Schiit Bifrost DAC

Cheaper DACs usually come with a slightly bitter spoonful of compromise. Manufacturer budget constraints mean less-effective jitter immunization or weaker power-supply regulation. Such shortcuts frequently tinge a DAC’s sound with a metallic edge, most easily heard on the decay of a cymbal strike or lilt of a piano. That natural shimmer present via more expensive models just isn’t there. In ultra-budget conversion boxes, soundstaging shrinks or inner-detail retrieval doesn’t plunge as deep. One must find the compromise with which they can live.

The Bifrost is the first of three DAC models coming from California’s Schiit Audio. Co-founders Mike Moffat and Jason Stoddard already weathered heat in audio forums due to their DAC’s FAQ page, on which they opine that USB-fed digital audio is McDonald’s in a world of healthier burger choices.

That said, they’ve taken the time to create a unique USB board for the Bifrost. It offers asynchronous transfer and handles up to 24/192. USB connectivity on the $349 baseline Bifrost is a $100 option at time of ordering, or $150 at a later date. And Schiit’s modular design approach means that any forthcoming DAC board upgrades can be retroactively fitted.

Inside, there’s no sample-rate conversion in the conversion recipe, and the chip choice—AKM 4399—is none too common. As evidenced by its established range of headphone amplifiers, Schiit takes pride in doing things its own way. Mavericks that dig the humor in flippancy? Perhaps.

My experience with numerous budget DACs mirrors the duo’s mirth toward USB audio transmission. All other things being equal, a budget DAC’s USB implementation isn’t as nourishing as its S/PDIF neighbor. Given both choices on a rear panel, I’ll run with the latter every time, even if doing so means spending additional dollars on an alternative transport or DDC. USB connectivity is little more than a handy convenience.

The Bifrost shows an even temperament across the frequency range; nothing stands out. It leans towards warmer sonic climes. Contrary to its tundra-evoking name, this new Schiit is more chili than chilly. Simple, clean cymbal strikes close each verse of The Rakes’ “Retreat,” but by way of the Bifrost, the music comes on as flavorful British indie-rock without the aluminum aftertaste. And a thicker mid-bass guitar and bass mulch keeps “Strasbourg” chugging, while Alan Donohoe’s boorish delivery never overbears during the shouty chorus.

Compared to my current king of the entry-level hill, the Audio-gd NFB2.1, Schiit’s debutant fares surprising well. It’s much easier to listen to for longer periods than its Chinese rival. The American contestant also wins on aesthetics and overall build quality—proving it’s possible to make something good, and for cheap, without having to off-shore the manufacturing process.

Under the Schiit’s command, pebbled smoothness underscores the languid seduction of Lana Del Rey’s debut EP. Indeed, the Bifrost is distinctly more laidback than the Audio-gd. On “Video Games,” the NFB-2.1 pushes a hint of caffeine into the upper registers of Del Rey’s mostly laconic delivery, translating into crisper transient definition of her inhale/exhale.

Schiit’s presentation also shows more connective tissue than the NFB-2.1; there are fewer spatial cues. If this DAC stand-off took place in the amplifier space, the Schiit would likely represent a tubular faction. Greater congeal means more forgiveness of poorer recordings and greater overall body. The thick synth lines underpinning Phones’ remix of The Rakes’ “Retreat” impact with more squelch than via the Chinese entry. The two units are pretty much matched for detail retrieval, with the Audio-gd stealing the lead with ambient decay.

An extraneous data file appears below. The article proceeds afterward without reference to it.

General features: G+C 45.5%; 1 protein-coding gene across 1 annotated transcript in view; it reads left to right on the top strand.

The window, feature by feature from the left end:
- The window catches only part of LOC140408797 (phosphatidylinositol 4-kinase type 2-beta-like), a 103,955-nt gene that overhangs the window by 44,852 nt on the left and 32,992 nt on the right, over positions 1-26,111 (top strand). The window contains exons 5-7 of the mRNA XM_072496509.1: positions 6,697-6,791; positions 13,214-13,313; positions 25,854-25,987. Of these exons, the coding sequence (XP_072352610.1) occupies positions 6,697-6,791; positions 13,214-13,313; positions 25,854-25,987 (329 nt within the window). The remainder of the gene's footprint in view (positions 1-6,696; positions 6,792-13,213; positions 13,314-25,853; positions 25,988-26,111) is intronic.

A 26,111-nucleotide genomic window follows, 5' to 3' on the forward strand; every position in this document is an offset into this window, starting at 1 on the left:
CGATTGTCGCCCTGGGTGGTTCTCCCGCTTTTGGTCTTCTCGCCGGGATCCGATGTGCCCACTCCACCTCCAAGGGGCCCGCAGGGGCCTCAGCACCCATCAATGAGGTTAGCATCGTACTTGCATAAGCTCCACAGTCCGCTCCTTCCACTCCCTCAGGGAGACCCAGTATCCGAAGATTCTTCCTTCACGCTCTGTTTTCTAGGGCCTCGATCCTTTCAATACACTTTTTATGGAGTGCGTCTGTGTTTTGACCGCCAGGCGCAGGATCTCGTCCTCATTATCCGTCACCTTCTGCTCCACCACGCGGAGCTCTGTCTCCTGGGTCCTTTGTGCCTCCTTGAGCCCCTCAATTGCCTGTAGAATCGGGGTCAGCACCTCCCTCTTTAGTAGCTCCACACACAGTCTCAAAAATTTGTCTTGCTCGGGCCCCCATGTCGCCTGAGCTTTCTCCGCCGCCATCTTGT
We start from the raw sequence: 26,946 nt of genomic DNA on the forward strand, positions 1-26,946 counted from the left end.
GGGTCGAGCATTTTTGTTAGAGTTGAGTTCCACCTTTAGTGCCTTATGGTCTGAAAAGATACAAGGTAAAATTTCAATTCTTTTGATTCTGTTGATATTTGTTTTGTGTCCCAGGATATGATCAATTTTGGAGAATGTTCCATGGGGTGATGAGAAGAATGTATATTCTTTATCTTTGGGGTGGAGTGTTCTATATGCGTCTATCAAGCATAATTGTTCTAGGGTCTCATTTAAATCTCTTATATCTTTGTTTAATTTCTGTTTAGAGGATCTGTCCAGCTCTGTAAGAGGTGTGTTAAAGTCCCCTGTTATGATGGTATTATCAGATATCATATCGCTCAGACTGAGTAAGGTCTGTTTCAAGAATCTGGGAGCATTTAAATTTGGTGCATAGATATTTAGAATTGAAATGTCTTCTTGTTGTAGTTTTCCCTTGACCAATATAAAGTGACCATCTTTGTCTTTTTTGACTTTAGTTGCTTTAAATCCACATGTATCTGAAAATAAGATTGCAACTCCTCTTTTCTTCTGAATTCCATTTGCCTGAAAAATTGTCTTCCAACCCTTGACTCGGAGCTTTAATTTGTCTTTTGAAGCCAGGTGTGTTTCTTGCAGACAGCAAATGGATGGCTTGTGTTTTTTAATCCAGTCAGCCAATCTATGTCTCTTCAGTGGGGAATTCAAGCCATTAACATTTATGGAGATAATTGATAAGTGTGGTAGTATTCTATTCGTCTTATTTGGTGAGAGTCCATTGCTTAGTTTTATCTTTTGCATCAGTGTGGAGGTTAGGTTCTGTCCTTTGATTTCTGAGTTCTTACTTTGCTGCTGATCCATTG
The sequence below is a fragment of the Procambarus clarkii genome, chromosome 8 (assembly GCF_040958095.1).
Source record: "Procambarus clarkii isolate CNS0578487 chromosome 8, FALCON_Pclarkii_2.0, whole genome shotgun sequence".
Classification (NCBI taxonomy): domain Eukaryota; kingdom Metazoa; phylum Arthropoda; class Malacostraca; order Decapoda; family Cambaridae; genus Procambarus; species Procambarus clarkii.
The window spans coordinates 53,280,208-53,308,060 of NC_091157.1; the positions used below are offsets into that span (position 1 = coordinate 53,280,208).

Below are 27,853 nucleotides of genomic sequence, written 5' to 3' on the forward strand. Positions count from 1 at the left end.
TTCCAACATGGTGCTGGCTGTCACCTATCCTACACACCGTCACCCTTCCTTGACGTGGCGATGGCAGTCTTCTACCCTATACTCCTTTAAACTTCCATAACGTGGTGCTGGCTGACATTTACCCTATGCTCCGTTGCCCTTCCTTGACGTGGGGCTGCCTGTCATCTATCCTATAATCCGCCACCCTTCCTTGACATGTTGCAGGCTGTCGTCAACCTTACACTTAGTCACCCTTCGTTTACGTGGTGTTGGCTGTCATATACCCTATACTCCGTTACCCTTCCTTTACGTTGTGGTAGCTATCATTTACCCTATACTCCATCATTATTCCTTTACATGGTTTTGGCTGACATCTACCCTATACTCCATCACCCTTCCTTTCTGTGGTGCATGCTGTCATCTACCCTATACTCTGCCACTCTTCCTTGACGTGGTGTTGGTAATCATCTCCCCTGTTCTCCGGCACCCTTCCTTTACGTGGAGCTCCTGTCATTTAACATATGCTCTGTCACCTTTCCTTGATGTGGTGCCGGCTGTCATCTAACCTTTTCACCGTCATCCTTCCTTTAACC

Going back-to-back against the Schiit using Bjork’s “Hyperballad,” the NFB2.1 occasionally loses upper-mid composure. The Bifrost is kinder, warmer, softer. It also digs deeper into the lower bass notes. The Audio-gd box displays keener momentum, but is hampered by a tinge of brittle harshness when handling Bjork’s enthusiastic vocal turns. If the Audio-gd channels Jayne Mansfield, Schiit mainlines Marilyn Monroe. The former’s edginess is more arresting, the latter’s curvaceousness more seductive.

With a JKSPDIF MK3 turning USB into S/PDIF during these listening sessions, the latter still bests Schiit’s bespoke USB implementation. No shame in that. To their credit, Stoddard and Moffat narrow the quality gap between said input options. Performance disparity—transparency, tonal density, instrumental separation—between USB and S/PDIF (coaxial) isn’t as wide as with my other daily unit (a Rega DAC). The Rega’s sound connotes ectomorphic physique: lean, sharp, alert. The Schiit takes an endomorphic approach: rounded through the waist with a more obvious rear-end (ooh, matron!). The Bifrost’s treble errs more toward humid summer morning whilst the Rega’s cooler, damper autumn afternoon might be better suited to those already running tubes further down the line. The Rega works honeycomb crunch at its chocolate center, the Schiit yields praline and caramel.

For listeners that enjoy a warmer musical bath or whose setup is already (over)-enthusiastic at the top end, the Bifrost could well be the DAC to obtain. It doesn’t suffer the usual—and sometimes predictable—sonic compromises commonly found at its price point. Moreover, it isn’t better or worse than the Audio-gd; just different. And this distinction is a strong selling point.

As such, Schiit’s Bifrost concisely reveals there’s more than one route to happiness on the budget DAC trail. Additional applause goes to Stoddard and Moffat for making it all happen at a USA-based manufacturing facility. Excellent work, chaps.

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The Schiit Bifrost DAC

MSRP:  Starting at $349